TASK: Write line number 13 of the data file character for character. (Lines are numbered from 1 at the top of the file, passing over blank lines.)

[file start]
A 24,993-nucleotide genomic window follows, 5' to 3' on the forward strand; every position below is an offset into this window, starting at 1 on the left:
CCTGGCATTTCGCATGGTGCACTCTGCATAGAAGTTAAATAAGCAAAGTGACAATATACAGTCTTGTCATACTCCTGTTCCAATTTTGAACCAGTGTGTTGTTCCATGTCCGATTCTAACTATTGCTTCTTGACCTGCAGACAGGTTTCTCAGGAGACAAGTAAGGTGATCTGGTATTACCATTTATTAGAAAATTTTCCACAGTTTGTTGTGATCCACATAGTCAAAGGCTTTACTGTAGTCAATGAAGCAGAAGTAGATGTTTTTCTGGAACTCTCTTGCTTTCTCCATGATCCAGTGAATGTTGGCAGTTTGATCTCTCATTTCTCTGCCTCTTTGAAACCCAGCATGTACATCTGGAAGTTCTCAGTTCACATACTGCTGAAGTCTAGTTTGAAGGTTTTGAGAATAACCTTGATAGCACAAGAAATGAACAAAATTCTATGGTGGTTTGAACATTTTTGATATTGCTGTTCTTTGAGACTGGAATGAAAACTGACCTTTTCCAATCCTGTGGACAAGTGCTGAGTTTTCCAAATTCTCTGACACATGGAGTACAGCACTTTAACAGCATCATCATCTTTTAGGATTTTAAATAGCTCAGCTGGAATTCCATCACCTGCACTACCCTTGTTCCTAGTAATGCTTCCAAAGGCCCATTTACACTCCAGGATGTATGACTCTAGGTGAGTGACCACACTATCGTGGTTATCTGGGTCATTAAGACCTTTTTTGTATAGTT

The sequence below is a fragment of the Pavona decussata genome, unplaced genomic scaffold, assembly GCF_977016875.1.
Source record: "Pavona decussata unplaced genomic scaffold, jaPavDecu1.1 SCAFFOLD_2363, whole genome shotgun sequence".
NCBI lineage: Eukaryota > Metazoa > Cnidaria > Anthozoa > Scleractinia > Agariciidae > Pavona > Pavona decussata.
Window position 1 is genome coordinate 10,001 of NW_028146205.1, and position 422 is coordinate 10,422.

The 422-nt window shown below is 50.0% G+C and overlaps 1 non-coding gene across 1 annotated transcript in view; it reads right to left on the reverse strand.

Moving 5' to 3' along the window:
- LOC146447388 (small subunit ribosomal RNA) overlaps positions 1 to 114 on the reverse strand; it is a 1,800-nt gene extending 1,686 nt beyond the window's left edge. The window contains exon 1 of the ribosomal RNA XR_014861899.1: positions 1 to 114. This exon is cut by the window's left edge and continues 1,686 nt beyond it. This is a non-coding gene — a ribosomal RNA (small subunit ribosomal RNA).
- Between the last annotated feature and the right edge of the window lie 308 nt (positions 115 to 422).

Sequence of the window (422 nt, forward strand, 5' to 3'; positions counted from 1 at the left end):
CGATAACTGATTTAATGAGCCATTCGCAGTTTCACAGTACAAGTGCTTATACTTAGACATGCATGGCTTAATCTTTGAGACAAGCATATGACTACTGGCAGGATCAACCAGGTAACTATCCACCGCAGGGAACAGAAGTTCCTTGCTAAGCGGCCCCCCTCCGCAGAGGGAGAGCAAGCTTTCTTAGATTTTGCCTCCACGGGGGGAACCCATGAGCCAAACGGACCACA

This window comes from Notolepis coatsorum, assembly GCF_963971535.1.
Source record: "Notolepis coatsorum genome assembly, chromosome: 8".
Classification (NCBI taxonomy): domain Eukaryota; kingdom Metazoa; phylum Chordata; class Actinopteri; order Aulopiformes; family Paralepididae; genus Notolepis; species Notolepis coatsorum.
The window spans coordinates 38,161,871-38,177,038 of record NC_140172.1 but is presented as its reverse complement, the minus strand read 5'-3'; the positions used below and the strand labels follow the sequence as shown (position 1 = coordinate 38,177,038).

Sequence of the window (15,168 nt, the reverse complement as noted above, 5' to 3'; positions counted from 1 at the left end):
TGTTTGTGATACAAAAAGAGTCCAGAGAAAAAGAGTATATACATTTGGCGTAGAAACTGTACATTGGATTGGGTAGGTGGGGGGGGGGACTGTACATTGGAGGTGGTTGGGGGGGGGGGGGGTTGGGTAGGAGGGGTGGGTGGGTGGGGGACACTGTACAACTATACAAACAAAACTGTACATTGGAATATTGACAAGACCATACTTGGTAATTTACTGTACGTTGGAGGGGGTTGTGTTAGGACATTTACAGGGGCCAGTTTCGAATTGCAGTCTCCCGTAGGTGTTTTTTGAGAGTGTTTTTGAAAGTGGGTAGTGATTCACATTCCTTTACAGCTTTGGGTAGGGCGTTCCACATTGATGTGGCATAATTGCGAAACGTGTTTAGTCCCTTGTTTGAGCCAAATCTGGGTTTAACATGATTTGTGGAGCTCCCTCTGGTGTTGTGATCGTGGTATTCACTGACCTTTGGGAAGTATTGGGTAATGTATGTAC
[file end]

This window comes from Notolepis coatsorum, assembly GCF_963971535.1.